Ten years ago, you couldn’t help but notice smiling pictures of Jessica Gades, 31, a successful real estate agent, plastered on open house signs on Penrith Street.
One day she tried drug ice.
“It took my soul,” Jessica said 7 life.
That day crippled the drug addict – and he eventually spent his 28th birthday in prison.
“I was sitting in this disgusting garbage cell on my birthday and I knew I could never go back here. That was the moment I got my life together,” Jessica recalls.
Proud to have been clean for six years, now that Jessica has her morning coffee at a local Liverpool local, she is known for her work with the community.
“During my experiment, I felt like I was an insect in society. I took a lot from my community,” she said.
“It’s like drowning or swimming. You can do whatever you can to earn money.
“Now I pay and do everything I can to stop others from committing crimes like me,” he admitted.
But it was not an easy journey for Jessica to change her life.
“I think I’m rich enough to be angry … normal,” she laughed. “I have lived this chameleon life until I can continue acting.
“But you know … addiction doesn’t discriminate.”
Growing up in a loving family, she can’t talk much about her family and blames herself for the “black holes” of her life.
“I was 15 when I started drinking, smoking and partying,” she said.
Along with some schoolmates, Jessica found herself influenced by old friends.
“I always did risky things to get fit,” she said.
“I’ve always claimed that I can ‘drink the guys under the table’ which is so silly now I think about it.”
Although Jessica’s “risky teen” behavior continued well into adulthood, she still managed a successful career, relationships, a pledge and frequent trips abroad.
“I was bathing at speeds of 20-23,” she recalled.
“It simply came to our notice then.
“When a friend came to help me renew, he suggested we do some speed smoking to help us get through everything faster.
“And I didn’t say no, it wasn’t just speed … it was snow.
But unlike other “addicts” who gradually developed drug addiction, it turned into two a day, then three, then four.
The influential 20-year-old continued to use ice almost every day for the next five years.
“In three months I sold my house and moved to Surfer’s Paradise and tried to get away from there,” she said.
But Jessica soon found out that she was addicted to drugs and claimed that there were many drug dealers in her new apartment building.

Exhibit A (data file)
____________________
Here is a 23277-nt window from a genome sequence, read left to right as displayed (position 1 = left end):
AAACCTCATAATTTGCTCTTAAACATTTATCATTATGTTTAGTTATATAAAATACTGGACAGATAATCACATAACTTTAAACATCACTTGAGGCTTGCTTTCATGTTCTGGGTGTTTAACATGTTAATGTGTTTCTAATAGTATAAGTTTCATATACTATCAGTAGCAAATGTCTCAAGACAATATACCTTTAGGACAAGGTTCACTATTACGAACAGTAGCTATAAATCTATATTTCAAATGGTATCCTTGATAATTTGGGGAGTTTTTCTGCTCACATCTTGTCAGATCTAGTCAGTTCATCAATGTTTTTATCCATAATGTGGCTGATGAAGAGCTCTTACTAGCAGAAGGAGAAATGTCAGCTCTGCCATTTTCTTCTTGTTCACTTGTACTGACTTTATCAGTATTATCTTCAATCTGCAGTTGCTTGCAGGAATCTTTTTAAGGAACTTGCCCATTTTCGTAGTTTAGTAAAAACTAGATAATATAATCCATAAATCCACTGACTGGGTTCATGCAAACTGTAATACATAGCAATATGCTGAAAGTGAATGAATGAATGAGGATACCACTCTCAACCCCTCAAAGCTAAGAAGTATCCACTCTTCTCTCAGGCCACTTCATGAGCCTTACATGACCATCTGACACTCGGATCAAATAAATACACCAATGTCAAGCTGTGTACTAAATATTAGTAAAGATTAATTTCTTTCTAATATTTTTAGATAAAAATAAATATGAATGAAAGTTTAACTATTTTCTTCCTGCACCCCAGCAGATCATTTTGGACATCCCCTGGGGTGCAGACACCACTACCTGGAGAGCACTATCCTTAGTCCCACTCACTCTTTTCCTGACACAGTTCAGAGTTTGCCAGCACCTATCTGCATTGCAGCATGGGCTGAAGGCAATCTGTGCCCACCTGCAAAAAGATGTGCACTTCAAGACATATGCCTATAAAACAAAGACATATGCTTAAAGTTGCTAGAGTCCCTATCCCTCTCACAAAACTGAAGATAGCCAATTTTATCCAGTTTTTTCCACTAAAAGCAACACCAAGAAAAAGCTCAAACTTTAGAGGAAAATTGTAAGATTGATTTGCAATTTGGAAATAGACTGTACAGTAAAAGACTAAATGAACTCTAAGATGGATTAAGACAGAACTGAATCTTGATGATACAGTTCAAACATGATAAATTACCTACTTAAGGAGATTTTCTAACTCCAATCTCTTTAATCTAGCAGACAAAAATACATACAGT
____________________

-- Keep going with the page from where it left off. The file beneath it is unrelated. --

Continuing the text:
“I was a shell,” he admitted.
“I think to myself, ‘I’m going to die of addiction.’
Returning to Sydney, she quickly recognized law enforcement.
Although Jessica was handcuffed and held in a cell, she admitted that the police played a key role in keeping her clean.
“Every policeman I met showed me kindness and treated me like a human being,” she said.
“Even though they kept me straight, I kept failing them. They never left me.”
Jessica remembers hearing the word “rehab” for the first time when her dealer suggested it.
“I was like, ‘What is rehabilitation? I don’t want that.’
Eventually, however, Jessica found herself living on the streets of West Sydney.
“I got on my hands and knees and went to my mother and begged her to help me,” Jessica recalls.
She did – and Jessica was admitted to the Sydney Rehabilitation Center.
Unfortunately, this did not last long.
In and out of rehabilitation centers around the state, Jessica could not stay clean.
She bounced around and spent a lot of time without a roof over her head.
“I was hanging out with really bad people and doing really bad things,” she recalled.
Jessica used ice for five years.
“If I used it for another, I would die,” she said bluntly.
After a month in prison for a list of drug-related charges, Jessica was rehabilitated for the last time.
“They showed kindness and empathy,” she said of the center.
Eventually managing to quit her drug addiction, Jessica became a self-proclaimed “workaholic.”
But most importantly, she is not happy with where she is now.
“I’ve never been in prison, now I know I want to help others here,” she said.
This does not mean that he is not haunted by the past.
“My mother saw me use her for the last time and I will never forgive myself for everything I gave her,” she admitted.
Jessica now has a full-time job as a bartender, trying to get into the business of helping other addicts in her community.
Jessica is a shoulder for others in the West Sydney community struggling with addiction.
“Western Sydney needs more facilities,” she said.
“One in five drug users is addicted; That’s me. “
Talking loudly about her school friends who are still in touch today, she claims that there are a few other “fours”.
“My friends who took risks like I did, my friends who used drugs like me, those who had sex like me … but I was the only addict.”
Speaking openly about her experience, Jessica highlighted the innocent policemen and women and rehabilitation centers in Sydney.
“They loved me in life again,” she said.
Help is available if you or someone you know needs help National Alcohol and Other Drugs Hotline: 1800 250 015 (Available 24/7).
This service is free and provides confidential advice, support, information, counseling and reference services about alcohol and other drugs.
If you need to talk to someone, call Lifeline at 13 11 14.